Tuesday, May 6, 2008

This Is How We Get Our Kicks In

One thing I had in my "notes" but forgot to include in that previous post is how impressively NBC's Saturday Night played with not just comedy but the very form of television itself. In the season I was watching, there was sort of a running gag in the Eric Idle show that Idle himself wasn't much of a comic, which is sort of a Pythonic conceit. There was a brilliant opening where John Belushi was holding the show hostage by refusing to say the words "Live from New York, it's saturday night." On Jack Burns' show, he blew a piece in a sketch by jumping out a window but "forgetting" to fall, so that he remained visible outside this ostensibly highrise window; the other cast members started breaking character, complaining how Jack had ruined the sketch, calling each other by name as they demonstrated what they would have gotten to do had Burns not made his mistake. It was incredible, and very funny.

Best of all was on Shelley Duvall's show. She was part of a little sketch during the cold opening, then went backstage to talk with the female cast members of the show. Meanwhile, the cold opening went on, seen on a tiny TV set in the dressing room, with John Belushi shouting "Live from New York, it's Saturday night!" Don Pardo then made his customary introductions, all of which were ignored by the women, who continued preparing for their opening number as the Video Vixens.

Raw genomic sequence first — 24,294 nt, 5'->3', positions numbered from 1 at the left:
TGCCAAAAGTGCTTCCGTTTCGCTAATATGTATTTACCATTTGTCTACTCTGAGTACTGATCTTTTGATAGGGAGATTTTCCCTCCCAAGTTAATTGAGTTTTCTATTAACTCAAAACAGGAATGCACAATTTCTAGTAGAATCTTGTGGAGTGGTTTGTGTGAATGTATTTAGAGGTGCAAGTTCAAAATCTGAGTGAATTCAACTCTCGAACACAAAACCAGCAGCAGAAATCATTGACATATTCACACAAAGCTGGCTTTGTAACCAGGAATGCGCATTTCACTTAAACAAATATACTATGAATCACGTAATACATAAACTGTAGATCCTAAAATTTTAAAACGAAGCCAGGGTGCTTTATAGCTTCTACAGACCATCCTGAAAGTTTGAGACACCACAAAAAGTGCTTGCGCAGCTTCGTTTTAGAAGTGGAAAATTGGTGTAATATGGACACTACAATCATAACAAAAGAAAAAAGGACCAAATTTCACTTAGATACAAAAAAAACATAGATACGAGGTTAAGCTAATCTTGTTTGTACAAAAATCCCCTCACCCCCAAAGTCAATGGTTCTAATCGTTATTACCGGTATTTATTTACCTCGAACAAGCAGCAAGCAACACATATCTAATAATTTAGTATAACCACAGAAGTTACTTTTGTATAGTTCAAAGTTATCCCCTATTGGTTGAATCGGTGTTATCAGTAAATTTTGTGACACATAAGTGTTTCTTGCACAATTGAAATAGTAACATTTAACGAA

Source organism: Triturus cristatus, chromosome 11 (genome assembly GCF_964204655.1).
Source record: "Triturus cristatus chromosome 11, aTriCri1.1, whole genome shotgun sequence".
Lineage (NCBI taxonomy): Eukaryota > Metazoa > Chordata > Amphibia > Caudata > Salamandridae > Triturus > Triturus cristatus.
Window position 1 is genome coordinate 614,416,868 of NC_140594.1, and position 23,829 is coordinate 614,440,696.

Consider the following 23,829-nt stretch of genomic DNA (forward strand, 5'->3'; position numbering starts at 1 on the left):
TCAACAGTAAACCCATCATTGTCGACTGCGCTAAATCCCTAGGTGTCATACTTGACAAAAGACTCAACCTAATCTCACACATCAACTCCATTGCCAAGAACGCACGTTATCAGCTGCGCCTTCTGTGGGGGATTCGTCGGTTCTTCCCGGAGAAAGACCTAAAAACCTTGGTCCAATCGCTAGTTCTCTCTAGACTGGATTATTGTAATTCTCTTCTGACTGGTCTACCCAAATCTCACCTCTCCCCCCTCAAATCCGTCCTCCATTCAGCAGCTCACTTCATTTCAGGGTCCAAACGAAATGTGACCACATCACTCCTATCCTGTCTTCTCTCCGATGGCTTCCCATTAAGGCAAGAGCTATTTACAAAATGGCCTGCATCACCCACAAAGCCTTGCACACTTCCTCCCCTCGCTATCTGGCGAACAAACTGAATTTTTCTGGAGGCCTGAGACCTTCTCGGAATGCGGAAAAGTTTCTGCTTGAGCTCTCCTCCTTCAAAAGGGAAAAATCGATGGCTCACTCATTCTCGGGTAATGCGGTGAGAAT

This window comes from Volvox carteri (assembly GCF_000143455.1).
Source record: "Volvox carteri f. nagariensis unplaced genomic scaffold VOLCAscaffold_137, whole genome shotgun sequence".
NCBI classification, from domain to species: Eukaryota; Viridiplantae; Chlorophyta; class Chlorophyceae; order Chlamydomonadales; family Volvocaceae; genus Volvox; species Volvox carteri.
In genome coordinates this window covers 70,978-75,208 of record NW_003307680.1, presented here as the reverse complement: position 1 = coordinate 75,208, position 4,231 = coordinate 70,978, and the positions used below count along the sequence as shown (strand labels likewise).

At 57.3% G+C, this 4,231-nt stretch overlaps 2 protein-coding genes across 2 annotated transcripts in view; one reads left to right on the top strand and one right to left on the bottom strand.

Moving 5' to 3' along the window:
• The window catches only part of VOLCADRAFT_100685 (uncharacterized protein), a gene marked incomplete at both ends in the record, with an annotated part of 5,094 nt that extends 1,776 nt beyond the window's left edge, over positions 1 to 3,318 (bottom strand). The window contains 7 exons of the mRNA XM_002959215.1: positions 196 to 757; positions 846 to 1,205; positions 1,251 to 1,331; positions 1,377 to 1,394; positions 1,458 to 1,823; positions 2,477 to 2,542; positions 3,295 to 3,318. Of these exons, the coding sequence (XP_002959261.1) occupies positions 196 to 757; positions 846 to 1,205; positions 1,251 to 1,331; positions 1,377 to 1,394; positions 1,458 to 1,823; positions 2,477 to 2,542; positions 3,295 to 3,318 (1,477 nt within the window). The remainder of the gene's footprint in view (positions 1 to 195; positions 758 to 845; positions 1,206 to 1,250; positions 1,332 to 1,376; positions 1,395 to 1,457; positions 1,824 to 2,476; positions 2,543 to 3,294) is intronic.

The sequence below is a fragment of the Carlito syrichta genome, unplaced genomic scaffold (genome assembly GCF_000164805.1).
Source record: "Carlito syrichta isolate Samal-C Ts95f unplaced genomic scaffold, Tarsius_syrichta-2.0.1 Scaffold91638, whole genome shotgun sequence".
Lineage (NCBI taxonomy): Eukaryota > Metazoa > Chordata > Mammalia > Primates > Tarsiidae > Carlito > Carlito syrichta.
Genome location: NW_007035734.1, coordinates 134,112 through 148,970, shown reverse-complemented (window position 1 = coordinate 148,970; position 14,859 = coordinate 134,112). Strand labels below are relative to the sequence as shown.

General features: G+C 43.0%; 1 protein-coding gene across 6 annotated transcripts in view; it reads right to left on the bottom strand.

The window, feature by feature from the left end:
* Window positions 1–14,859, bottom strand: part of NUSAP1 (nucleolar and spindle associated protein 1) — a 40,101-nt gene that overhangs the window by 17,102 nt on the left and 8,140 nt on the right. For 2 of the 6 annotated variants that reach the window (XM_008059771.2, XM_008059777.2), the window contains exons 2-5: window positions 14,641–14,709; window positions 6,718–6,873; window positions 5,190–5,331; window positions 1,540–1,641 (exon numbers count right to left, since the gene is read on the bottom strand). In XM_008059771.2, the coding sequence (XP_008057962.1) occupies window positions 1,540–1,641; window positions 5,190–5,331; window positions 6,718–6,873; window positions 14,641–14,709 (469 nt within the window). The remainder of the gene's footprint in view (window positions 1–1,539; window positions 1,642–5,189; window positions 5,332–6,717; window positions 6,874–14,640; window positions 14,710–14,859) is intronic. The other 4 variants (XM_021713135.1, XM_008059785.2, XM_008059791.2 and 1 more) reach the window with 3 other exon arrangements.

Thirty years on, it's still jarring to see that opening. Saturday Night Live has a pretty iconic and emblematic set of opening credits, down to this very day, you know. It's amazing to see the show itself roundly ignore them like that. I don't think they'd do that today.

4 comments:

Scraps said...

I liked the Buck Henry show where he cut his forehead jumping out a window, and bandages popped up on everyone else's heads through the course of the show.

I'm going to write soon about the amazingly good show A Bit of Fry and Laurie that we just got, which has more fooling around with the form of shows and sketches than any show I've seen, and not sophomoric fooling around, genuinely clever stuff. In the one I just watched, they keep getting harassed by an audience member accusing them of plagiarism, which of course is an effective way of cutting off sketches without endings or ideas that don't have more than a joke or two in them.

Scraps said...

I keep forgetting to tick the ticky box.

T. Nawrocki said...

Buck Henry actually got clipped by the Samurai Stockbroker. They replayed the accident on Weekend Update.

Scraps said...

Huh. Obviously I wasn't paying enough attention. I'm sure I was prepared to think he'd hurt himself in the window-jump because it looked like an awkward fall at the time.